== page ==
Book review: Lively Cities: Reconfiguring Urban Ecology

Book review: Lively Cities: Reconfiguring Urban Ecology


Reviewed by Ayushi Chauhan

First Published:

25 Jan 2024, 10:57 am


Book review: Lively Cities: Reconfiguring Urban Ecology

Maan Barua, Lively Cities: Reconfiguring Urban Ecology, Minneapolis, MN: University of Minnesota Press, 2023; 382 pp.: ISBN: 978-1-5179-1256-7, £25.99 (pbk); ISBN 978-1-5179-1255-0, £108.00 (hbk)


An urban theory that considers the vitality of cities and urbanicity usually focuses less on urban ontology. Extending the focus from human beings and contributing to the urban ontology works of Emily O’Gorman (2021), Caterina Scaramelli (2021) and Nayanika Mathur (2016) focus on more than just human life. Expanding significantly upon existing literature, Mann Barua’s Lively Cities offers a reconceptualisation of urban environments as living formations that involve other-than-human life.

Barua’s text extends current conversations in two ways. Firstly, Barua approaches the forces that co-compose urbanicity in all its dimensions to redefine urban. Secondly, the author seeks to rethink urban ontology by opening to interlocutors and sites beyond the usual suspects animating urban theory (p. 2). Barua discusses two urban formations in this book – Delhi and London – with shared colonial, historical and ongoing connections. The interconnected histories of the two cities enable the reversing of the analytical gaze from the Global North to the Global South. The book draws from extensive archival and ethnographic work conducted in Delhi and London. Following a more-than-ethnography methodology the author shifts the excessive focus from anthropogenic ethnography to observant participation in scholarship and accounts for multispecies ethnographies (p. 198)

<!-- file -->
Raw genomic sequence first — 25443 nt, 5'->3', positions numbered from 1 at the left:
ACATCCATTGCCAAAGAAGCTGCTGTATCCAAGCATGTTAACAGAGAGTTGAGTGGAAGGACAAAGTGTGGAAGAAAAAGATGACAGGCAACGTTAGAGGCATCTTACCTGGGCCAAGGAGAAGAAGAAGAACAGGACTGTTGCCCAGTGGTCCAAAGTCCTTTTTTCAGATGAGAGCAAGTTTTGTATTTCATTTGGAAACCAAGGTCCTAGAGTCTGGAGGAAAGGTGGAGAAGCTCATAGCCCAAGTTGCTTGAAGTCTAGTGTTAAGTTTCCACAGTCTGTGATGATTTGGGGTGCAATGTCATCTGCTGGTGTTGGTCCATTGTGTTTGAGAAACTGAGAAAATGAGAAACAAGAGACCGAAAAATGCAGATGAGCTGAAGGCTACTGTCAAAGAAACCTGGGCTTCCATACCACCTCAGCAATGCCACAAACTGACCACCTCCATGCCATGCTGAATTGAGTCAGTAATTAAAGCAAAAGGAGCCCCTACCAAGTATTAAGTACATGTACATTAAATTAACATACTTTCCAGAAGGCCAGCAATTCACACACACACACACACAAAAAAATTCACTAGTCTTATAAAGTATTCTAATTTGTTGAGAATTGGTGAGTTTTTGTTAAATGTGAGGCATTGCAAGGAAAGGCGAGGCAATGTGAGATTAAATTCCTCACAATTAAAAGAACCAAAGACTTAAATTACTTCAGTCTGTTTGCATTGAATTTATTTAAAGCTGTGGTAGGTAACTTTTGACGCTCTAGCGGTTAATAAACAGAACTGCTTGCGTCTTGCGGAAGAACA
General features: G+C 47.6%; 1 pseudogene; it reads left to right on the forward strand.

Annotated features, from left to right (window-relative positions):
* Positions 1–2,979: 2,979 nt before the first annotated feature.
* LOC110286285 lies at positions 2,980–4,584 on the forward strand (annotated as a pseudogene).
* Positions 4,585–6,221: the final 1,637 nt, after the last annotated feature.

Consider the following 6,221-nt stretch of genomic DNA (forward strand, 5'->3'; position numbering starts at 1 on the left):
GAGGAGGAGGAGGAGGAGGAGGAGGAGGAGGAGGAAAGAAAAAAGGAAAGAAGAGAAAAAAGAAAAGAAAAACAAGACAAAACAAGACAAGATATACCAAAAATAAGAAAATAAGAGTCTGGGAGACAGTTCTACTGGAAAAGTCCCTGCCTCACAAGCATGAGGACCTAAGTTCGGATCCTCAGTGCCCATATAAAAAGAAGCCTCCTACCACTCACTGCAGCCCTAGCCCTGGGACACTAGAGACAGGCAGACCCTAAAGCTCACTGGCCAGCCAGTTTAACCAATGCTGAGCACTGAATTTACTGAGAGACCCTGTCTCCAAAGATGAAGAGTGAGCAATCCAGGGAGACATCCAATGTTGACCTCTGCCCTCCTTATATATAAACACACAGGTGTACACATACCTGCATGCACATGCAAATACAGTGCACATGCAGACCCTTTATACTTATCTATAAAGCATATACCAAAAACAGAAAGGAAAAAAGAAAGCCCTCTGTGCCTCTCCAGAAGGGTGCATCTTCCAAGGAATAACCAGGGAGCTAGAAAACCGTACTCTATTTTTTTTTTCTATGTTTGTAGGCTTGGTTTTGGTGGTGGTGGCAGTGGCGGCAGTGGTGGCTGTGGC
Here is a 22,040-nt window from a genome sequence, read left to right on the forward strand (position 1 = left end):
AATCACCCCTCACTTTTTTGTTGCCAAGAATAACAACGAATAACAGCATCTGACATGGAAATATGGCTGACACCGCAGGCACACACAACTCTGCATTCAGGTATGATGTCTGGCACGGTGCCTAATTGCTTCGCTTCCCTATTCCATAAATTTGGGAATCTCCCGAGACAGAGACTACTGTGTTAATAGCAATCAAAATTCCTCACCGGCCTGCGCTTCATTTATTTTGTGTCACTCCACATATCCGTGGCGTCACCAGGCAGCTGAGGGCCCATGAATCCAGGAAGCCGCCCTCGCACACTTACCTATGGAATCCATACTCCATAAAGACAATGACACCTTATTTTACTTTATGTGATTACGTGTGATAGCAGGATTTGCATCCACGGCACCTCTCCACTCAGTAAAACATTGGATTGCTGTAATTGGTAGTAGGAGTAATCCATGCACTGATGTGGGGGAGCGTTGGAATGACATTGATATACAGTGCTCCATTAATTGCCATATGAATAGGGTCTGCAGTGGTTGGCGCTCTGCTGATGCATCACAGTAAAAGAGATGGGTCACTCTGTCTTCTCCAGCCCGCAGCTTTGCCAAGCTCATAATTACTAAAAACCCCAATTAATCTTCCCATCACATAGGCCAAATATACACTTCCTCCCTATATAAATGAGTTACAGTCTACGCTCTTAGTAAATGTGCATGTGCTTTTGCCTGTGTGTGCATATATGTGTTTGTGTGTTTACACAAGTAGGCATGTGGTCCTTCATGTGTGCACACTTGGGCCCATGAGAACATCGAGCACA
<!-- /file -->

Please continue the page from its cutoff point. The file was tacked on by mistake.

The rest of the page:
Recasting ‘the urban’ as a meshwork, this book delves into the broader ontology of the urban framework rather than focusing solely on the interpersonal dynamics between people and animals. The work aims to develop minor urbanism to rethink what composes the built environment, in three broad registers. The first register pertains to how minor urbanism unfolds the urban into lively cities by generating conversations and tensions among commensal, feral and cultivated ecologies. The second register entails micropolitics which highlights the shape of urban space and the rising interactions between heterogeneous companies. The third register focuses on the molecular, which gives credence to the role of more than humans in shaping urban political economies.